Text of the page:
Central banks have been unable to stop themselves printing money. That means a storm cloud of rising inflation, rising interest rates and rising deficits.
Economist Paul Krugman wrote recently that he couldn’t understand what economic problem bitcoin was trying to solve - a nice point.
Advocates claim it is solving the problem of an alternative to the dollar with inflation on the way. Krugman brushes aside that rationale because money doesn’t cause inflation. Instead, excess printing of money simply causes the ratio of GDP to money (its circulation velocity) to fall.
Krugman is an inflation dove and supporter of US President Joe Biden’s fiscal expansion, because low interest rates are here to stay. But if that were so, then what problem has the US Fed been trying to solve by printing all that money that doesn’t affect nominal GDP and inflation?
With interest paid on reserves at the Fed, a floor is set for the Fed funds rate. This creates an extra instrument (quantitative easing). The Fed can keep printing money to achieve something else without piercing the floor.
But if it’s not to drive nominal GDP, what might that “something” be? And why do we need ever more of it (given the attempt to taper it in 2015 failed)?
In 2008, the Fed was solving the problem of jammed-up liquidity. Velocity dropped vertically as cash assets of banks rose with little effect outside the interbank market. This was to avoid an even bigger crisis.
But the subsequent QE2 and QE3 ratcheting up of cash relative to the economy is a puzzle. It hasn’t affected inflation, as Krugman says, so it must have been to meet some new demand as the crisis receded and trust in banks improved as they were re-regulated.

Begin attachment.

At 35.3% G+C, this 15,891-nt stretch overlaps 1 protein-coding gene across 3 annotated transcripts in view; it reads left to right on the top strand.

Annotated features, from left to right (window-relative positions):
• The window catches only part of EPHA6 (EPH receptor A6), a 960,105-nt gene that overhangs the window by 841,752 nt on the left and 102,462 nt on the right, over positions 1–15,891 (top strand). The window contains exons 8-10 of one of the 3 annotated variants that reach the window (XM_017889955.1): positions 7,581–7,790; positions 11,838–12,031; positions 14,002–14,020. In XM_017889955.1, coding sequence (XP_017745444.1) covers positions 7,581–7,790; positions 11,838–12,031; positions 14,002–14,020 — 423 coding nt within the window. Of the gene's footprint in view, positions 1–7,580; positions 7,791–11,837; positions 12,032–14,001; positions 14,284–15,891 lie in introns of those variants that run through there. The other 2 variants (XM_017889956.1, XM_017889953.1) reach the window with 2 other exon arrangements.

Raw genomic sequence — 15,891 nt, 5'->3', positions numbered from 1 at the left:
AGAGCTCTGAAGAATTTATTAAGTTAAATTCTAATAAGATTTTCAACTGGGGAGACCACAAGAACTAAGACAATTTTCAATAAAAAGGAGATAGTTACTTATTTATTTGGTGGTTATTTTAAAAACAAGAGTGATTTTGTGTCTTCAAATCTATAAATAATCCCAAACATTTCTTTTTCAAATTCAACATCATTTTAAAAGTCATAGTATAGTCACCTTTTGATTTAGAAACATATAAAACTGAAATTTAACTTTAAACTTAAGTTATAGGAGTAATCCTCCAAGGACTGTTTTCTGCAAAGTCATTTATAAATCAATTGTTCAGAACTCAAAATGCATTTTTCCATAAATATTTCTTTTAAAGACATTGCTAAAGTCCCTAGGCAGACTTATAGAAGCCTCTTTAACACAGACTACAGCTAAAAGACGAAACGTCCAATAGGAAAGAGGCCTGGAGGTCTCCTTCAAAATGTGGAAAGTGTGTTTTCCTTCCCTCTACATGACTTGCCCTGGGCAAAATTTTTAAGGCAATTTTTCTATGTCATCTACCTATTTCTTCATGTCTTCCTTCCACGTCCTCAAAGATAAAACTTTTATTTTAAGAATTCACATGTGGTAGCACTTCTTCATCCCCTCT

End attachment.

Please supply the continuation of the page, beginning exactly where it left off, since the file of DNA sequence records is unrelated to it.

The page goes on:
With low interest rates, large global banks can’t make any money from net interest margins, so they have grown their fee/commissions/spreads businesses through investment banking and prime broking in the non-bank financial sector.
The US Federal Reserve is going to have to solve a problem of its own making.
Enormous risks remain as this involves leverage through derivatives and re-hypothecation chains (the demise of Archegos Capital is a small taste of what can happen).
But the revenue incentives are irresistible for large global banks. As these client services businesses grow, there is a rising demand for cash to meet the liquidity coverage ratio (the ability to withstand 30 days of liquidity stress is a function of the size of these markets) and other precautionary demands. If the Fed doesn’t supply the cash, demand would run ahead of supply and interest rate volatility and risk in the shadow bank sector would grow.
But this will need to change soon. The post-pandemic acceleration of bank reserves and broad money (M2 up 27 per cent in the year to February) is very different and will force things.
The US response to COVID-19 and the Biden fiscal agenda is raising the Fed balance sheet in new ways, such as direct lending to large and small employers (for general support and to protect wages) and to state and municipal governments. This puts money directly into the hands of those that spend it. Similar things are happening in other countries.